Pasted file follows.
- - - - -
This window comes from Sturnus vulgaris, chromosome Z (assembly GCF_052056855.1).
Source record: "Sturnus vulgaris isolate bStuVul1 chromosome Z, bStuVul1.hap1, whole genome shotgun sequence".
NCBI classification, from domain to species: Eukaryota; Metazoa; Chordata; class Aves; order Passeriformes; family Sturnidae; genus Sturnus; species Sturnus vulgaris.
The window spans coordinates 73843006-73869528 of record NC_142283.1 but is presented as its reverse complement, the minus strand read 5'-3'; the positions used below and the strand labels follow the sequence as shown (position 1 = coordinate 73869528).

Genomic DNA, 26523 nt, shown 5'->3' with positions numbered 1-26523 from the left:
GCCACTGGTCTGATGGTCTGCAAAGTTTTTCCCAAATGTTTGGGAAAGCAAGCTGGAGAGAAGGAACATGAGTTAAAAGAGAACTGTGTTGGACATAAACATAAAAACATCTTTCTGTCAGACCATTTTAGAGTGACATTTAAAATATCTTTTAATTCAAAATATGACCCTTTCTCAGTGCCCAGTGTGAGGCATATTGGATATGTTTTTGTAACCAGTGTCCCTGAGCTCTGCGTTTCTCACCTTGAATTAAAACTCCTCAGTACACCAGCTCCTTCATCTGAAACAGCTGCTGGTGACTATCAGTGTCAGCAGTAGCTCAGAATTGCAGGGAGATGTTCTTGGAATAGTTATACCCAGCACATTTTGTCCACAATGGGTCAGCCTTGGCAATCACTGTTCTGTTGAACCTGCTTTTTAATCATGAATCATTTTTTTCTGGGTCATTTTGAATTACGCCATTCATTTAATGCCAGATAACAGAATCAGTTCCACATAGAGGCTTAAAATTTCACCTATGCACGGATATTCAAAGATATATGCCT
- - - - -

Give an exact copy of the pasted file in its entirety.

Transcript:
This window comes from Sturnus vulgaris, chromosome Z (assembly GCF_052056855.1).
Source record: "Sturnus vulgaris isolate bStuVul1 chromosome Z, bStuVul1.hap1, whole genome shotgun sequence".
NCBI classification, from domain to species: Eukaryota; Metazoa; Chordata; class Aves; order Passeriformes; family Sturnidae; genus Sturnus; species Sturnus vulgaris.
The window spans coordinates 73843006-73869528 of record NC_142283.1 but is presented as its reverse complement, the minus strand read 5'-3'; the positions used below and the strand labels follow the sequence as shown (position 1 = coordinate 73869528).

Genomic DNA, 26523 nt, shown 5'->3' with positions numbered 1-26523 from the left:
GCCACTGGTCTGATGGTCTGCAAAGTTTTTCCCAAATGTTTGGGAAAGCAAGCTGGAGAGAAGGAACATGAGTTAAAAGAGAACTGTGTTGGACATAAACATAAAAACATCTTTCTGTCAGACCATTTTAGAGTGACATTTAAAATATCTTTTAATTCAAAATATGACCCTTTCTCAGTGCCCAGTGTGAGGCATATTGGATATGTTTTTGTAACCAGTGTCCCTGAGCTCTGCGTTTCTCACCTTGAATTAAAACTCCTCAGTACACCAGCTCCTTCATCTGAAACAGCTGCTGGTGACTATCAGTGTCAGCAGTAGCTCAGAATTGCAGGGAGATGTTCTTGGAATAGTTATACCCAGCACATTTTGTCCACAATGGGTCAGCCTTGGCAATCACTGTTCTGTTGAACCTGCTTTTTAATCATGAATCATTTTTTTCTGGGTCATTTTGAATTACGCCATTCATTTAATGCCAGATAACAGAATCAGTTCCACATAGAGGCTTAAAATTTCACCTATGCACGGATATTCAAAGATATATGCCT